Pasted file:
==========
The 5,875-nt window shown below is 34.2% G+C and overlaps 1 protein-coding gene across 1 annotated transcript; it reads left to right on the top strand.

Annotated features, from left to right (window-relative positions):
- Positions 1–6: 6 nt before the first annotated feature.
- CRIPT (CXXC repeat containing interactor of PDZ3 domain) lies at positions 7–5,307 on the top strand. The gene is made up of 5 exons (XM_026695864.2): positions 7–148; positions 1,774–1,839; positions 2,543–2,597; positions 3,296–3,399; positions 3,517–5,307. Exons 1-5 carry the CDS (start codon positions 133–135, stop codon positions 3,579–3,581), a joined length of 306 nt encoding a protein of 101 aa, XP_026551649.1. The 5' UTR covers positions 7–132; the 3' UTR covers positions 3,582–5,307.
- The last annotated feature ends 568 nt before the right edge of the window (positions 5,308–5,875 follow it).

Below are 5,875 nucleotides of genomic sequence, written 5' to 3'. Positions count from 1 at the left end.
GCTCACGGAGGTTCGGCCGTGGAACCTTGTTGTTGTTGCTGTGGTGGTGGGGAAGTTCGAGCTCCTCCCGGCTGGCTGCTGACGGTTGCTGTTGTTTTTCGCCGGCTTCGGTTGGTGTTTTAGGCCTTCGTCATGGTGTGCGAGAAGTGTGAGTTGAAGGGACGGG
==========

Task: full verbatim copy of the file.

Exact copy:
The 5,875-nt window shown below is 34.2% G+C and overlaps 1 protein-coding gene across 1 annotated transcript; it reads left to right on the top strand.

Annotated features, from left to right (window-relative positions):
- Positions 1–6: 6 nt before the first annotated feature.
- CRIPT (CXXC repeat containing interactor of PDZ3 domain) lies at positions 7–5,307 on the top strand. The gene is made up of 5 exons (XM_026695864.2): positions 7–148; positions 1,774–1,839; positions 2,543–2,597; positions 3,296–3,399; positions 3,517–5,307. Exons 1-5 carry the CDS (start codon positions 133–135, stop codon positions 3,579–3,581), a joined length of 306 nt encoding a protein of 101 aa, XP_026551649.1. The 5' UTR covers positions 7–132; the 3' UTR covers positions 3,582–5,307.
- The last annotated feature ends 568 nt before the right edge of the window (positions 5,308–5,875 follow it).

Below are 5,875 nucleotides of genomic sequence, written 5' to 3'. Positions count from 1 at the left end.
GCTCACGGAGGTTCGGCCGTGGAACCTTGTTGTTGTTGCTGTGGTGGTGGGGAAGTTCGAGCTCCTCCCGGCTGGCTGCTGACGGTTGCTGTTGTTTTTCGCCGGCTTCGGTTGGTGTTTTAGGCCTTCGTCATGGTGTGCGAGAAGTGTGAGTTGAAGGGACGGG